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TRICKS OF THE WINTER TRAIL: SPIKES!

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A lot of New York outdoor athletes train year round in super snowy and icy conditions. We’re out on the trails, up in the mountains, and one of the biggest questions we get asked is, “how do you keep from slipping?” The answer? Spikes!

Micro spikes. Traction devices. Sole spikes. Lots of different names, but if you’re out running or hiking in fresh snow and ice than the use of screws or some sort of traction device can be immensely helpful. When do you use spikes? If it’s slippery out, but not too deep to need snowshoes or not so steep you need crampons and an ice axe, than you use spikes. Here are some top picks.

SCREWS

Traction screws are, quite literally, short thread screws that you screw into the bottoms of your shoe. This works great if you don’t want to deal with the on/off of a traction device and if you have boots or shoes you don’t use for anything other than outdoor activity. (If your shoes do double-duty for the grocery store than this isn’t the best idea since you’d be putting in / removing screws all the time.) For obvious reasons, screws are NOT good for thin-soled minimalist running shoes. There isn’t a right/wrong way to configure them. Play with the configuration to sort out what works best for your footwear and terrain. These screws will cause very minimal damage to the rubber soles of your shoes. They may leave a pinhole, but we have yet to ruin any footwear by using them. And if one pops out (which occasionally happens depending on the terrain under foot), than just screw in another. Both of these products are wonderful, (but if you’re dirt broke you can make do with 3/8″ short thread hex head size #8 sheet metal screws from your local hardware store for under five bucks).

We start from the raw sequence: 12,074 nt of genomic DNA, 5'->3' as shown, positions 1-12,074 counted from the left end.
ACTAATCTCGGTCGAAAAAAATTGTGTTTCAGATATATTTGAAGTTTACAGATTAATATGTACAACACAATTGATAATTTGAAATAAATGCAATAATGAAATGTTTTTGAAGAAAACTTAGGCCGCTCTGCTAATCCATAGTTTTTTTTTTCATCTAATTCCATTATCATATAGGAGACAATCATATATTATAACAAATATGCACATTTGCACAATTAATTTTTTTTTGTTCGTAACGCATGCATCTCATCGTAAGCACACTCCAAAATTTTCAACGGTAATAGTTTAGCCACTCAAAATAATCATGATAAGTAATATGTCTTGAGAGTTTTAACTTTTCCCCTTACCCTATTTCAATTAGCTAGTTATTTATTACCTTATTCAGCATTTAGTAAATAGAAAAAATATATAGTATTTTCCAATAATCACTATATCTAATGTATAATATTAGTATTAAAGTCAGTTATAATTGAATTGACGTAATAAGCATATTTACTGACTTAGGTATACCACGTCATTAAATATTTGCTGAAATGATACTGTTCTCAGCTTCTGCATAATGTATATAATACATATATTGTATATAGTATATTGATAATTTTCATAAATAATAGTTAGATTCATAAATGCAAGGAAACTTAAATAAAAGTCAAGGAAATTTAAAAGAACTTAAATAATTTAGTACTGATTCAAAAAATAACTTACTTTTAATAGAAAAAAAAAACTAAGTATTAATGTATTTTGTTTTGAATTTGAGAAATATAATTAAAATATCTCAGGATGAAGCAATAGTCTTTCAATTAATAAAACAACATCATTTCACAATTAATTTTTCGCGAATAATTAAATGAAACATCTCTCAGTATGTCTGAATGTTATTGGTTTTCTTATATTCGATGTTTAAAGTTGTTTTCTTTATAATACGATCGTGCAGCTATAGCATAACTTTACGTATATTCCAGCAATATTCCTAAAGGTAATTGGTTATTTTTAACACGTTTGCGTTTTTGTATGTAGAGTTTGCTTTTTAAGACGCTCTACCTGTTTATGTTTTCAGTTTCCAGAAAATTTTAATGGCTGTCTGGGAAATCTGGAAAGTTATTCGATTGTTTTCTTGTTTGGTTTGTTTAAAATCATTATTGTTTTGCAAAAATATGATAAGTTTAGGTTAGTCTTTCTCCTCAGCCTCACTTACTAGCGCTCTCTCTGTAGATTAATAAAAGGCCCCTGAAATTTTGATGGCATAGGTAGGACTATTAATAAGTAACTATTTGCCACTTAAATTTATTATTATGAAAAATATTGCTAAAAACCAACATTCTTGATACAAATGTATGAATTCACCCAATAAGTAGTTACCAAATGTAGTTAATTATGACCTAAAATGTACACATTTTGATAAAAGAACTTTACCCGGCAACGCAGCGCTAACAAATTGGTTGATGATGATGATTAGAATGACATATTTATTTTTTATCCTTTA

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Kold Kutter Motorcycle Ice Racing Screws (pictured above): Yes, you read that correctly. Motorcycle ice racing screws. We recently found out about this product through some fly fisherman who swear by the product. And we haven’t been disappointed! 3/8″ short thread fits well in the sole of my trail shoes. #8 hex head means they go in/out very easily with a hand ratchet tool. And those teeth bite the ice like nothing short of crampons. Super light. Super strong. (Plus, it sounds badass to tell people that you run trails using moto ice racing screws.) MSRP: $19.95 for bag of 250. Available through specialty motorcycle stores, or online at KoldKutter.com.

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Goad Head Gear Sole Spikes: Goad Head Sole Spikes is an awesome little company based out in the Wasatch Mountains of Utah. They make machined, stainless steel, sole spikes specifically designed for fly fishing and trail running. And they work awesome. Plus, the company is run by some of the nicest folks around. MSRP $19.95 for a container of 30. Available through specialty outdoor/running stores, or online at SoleSpikes.com.

TRACTION DEVICES

There are a number of popular traction device brands on the market, but the ones listed below are used by more trail runners and winter hikers we know than any other brands. Traction devices are nice if you want a quick on/off. If you’re going to run on the treadmill one day and out on snowy trails the next in the same pair of shoes, than this is the way to go. Traction devices are also a good solution for those who use minimalist trail shoes.

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Kahtoola MICROspikes (pictured above): you’ll notice that Kahtoolas have crampon-like teeth. That’s because they also make crampons, so they include the traction technology in their running/hiking models as well. These things grip like crazy even on steep, icy trails. MSRP $64.95 for the pair. Available through specialty outdoor/running stores, or online at Kahtoola.com.

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Yaktrax Run (pictured above): Yaktrax is one of the original manufacturers of traction devices, and probably the biggest household name. Their Run-specific model uses steel coil + carbide spikes for traction and is well worth checking out. MSRP $40 for the pair. Available through speciality outdoor/running stores or online at Yaktrax.com.


Photos: Top two images © Ben Murphy, 2014. Bottom three images © each individual manufacturer. All Rights Reserved.

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